Alumni Profile: Will Marsolek
When did you graduate and what was your degree?
I received my BA with a major in philosophy in the spring of 2018.
When did you realize you wanted to study philosophy? Why?
Back in high school, I would read tons of literature. I’d “make” my mom and sister join me in these hours-long escapades to used book stores, where I’d look through the shelves—making notes of authors I’d like to know more about—and pick up as many titles from authors I’d already cleared by prior research, as allowed. I really got to know the literature sections that way. But then I walked into that tiny aisle under the “Philosophy” sign and it was like entering a whole new world. I knew who James Joyce, Cervantes, and Henry James were, but who was this Kierkegaard guy? And what is in these Descartes Meditations, which seem to have like a billion copies? There’s a William James? So I took note of these authors and began to look them up. I noticed how much these authors explicitly influenced each other and how many interconnections exist between their projects. I loved tracing the philosophical lineages of whatever thinker I looked up; that is, I fell in love with the philosophical tradition. There was no way those little philosophy aisles could suffice, so I knew I was going to study philosophy if I was accepted into college.
What philosophical questions were you most interested in as a student? Are you still interested in these kinds of questions?
I went through a lot of phases in my time as an undergraduate. When I was at MCTC, I started off reading a lot of the French existentialists, but then delved into the thinkers and schools that influenced them (Heidegger, Kant, Marx, etc). Then, upon entering the program at UMN, I really got into works by the ancient Greeks, especially Plato’s Theaetetus. The kinds of questions that text brought up (such as: “What is knowledge?” “What role do good reasons have in determining whether I know something?” “What counts as a good reason to believe something?”) seemed to keep coming back in just about all my subsequent philosophy courses. When I returned to studying Kant, these questions exploded into a wonderful, robust, and strange system. I am very much interested in these sorts of questions, how these questions relate to other areas of philosophy, and how Kant sought to answer them.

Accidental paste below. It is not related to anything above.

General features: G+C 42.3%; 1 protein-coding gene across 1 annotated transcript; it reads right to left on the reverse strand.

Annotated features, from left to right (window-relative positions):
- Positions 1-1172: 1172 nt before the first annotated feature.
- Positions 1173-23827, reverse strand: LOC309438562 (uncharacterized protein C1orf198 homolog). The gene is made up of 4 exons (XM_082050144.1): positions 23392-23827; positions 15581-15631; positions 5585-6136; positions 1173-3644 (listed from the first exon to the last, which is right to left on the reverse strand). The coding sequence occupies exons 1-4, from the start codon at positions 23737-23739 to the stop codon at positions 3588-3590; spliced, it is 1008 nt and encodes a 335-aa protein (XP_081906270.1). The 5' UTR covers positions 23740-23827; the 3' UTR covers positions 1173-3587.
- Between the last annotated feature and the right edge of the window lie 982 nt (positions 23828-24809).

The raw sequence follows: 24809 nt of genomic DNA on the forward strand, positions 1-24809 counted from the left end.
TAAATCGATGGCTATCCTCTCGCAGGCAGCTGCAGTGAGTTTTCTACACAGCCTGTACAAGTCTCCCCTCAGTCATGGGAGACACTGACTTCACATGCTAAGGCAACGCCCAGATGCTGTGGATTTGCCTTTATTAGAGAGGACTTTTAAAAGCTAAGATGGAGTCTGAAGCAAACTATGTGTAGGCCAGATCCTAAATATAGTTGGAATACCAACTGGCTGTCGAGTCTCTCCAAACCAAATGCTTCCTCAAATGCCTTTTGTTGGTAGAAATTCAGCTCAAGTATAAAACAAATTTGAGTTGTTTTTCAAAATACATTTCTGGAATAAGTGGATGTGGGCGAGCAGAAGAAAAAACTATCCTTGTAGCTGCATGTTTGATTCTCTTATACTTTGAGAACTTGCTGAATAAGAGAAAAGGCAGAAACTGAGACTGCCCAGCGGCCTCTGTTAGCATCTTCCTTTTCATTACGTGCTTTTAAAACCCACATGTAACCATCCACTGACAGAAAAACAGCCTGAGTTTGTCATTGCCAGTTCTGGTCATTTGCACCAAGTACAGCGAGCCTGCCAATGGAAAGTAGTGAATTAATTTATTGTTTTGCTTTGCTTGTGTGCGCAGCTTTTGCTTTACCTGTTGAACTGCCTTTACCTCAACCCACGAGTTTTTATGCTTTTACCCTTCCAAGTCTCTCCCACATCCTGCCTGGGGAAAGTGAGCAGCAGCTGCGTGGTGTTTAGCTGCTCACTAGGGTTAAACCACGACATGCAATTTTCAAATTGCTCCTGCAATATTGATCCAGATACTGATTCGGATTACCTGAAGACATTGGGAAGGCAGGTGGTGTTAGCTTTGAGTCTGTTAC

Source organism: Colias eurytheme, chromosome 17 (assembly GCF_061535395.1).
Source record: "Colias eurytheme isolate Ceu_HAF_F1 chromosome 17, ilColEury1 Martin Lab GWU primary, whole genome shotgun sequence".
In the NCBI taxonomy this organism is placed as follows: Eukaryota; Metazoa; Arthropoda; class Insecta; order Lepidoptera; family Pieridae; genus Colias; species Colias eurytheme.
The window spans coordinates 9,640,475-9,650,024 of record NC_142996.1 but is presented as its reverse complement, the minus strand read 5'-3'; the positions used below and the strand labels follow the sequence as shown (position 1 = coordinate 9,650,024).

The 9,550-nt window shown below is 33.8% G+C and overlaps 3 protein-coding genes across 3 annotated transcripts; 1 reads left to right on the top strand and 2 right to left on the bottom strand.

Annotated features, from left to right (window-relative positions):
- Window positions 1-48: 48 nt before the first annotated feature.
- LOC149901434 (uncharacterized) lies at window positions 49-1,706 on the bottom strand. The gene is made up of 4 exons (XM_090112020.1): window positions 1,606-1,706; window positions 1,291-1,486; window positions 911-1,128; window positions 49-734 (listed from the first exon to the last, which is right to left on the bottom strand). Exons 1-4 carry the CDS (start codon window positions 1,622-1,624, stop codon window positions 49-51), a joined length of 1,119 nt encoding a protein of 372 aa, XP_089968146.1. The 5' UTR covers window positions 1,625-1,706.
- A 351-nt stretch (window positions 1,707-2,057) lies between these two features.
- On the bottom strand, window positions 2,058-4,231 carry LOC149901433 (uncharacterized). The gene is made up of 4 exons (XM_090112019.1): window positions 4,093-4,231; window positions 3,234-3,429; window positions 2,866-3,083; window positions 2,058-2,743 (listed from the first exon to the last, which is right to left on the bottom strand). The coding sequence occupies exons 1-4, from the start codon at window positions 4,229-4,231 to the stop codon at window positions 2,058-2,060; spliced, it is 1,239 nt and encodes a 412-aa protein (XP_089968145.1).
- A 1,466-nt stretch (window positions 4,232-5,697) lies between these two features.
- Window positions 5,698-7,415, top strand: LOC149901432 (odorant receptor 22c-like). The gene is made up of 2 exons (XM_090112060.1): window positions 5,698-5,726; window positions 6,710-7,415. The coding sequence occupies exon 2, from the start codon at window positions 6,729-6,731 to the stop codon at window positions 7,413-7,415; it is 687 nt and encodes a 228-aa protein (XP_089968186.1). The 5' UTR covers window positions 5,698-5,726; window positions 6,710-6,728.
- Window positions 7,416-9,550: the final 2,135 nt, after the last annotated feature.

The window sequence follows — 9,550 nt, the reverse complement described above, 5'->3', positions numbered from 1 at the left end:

Tell me about an experience or faculty member who had a powerful influence on you.
I don’t know how she would react to reading this, but Professor Emerita Sandra Peterson has greatly influenced the way I think a philosopher should act. She exemplifies three great qualities of a philosopher and human being: brilliance, humility, and curiosity.
Have your studies in philosophy helped you in your post-college life and career? If so, how?
My studies at UMN have been nothing less than a necessary condition for my attending graduate school in philosophy. The instruction given to me by the faculty at UMN has permanently affected the course of my life (and in a good way, too!).
What are the most important skills that pursuing a degree in philosophy fosters and develops?
Besides a thorough understanding of the material, I think learning philosophy at UMN teaches many things unspeakably helpful for one’s life as a citizen. In order for a polity to be truly free, it must be composed of citizens who think for themselves, and—crucially—who can do so responsibly. This means each citizen needs to have the intellectual tools to guard themselves from potentially dangerous prejudices (insofar as possible) and fallacious reasoning practices. By forcing us to critically examine our most basic concepts and reasoning methods, philosophy is incredibly liberating on both a personal and societal level. It also helped me personally. Learning how to ask the right questions has been really important in directing my own life, among other things.
What advice do you have for philosophy students approaching graduation?
Don’t let a job get in the way of philosophizing! You can do it just about any time!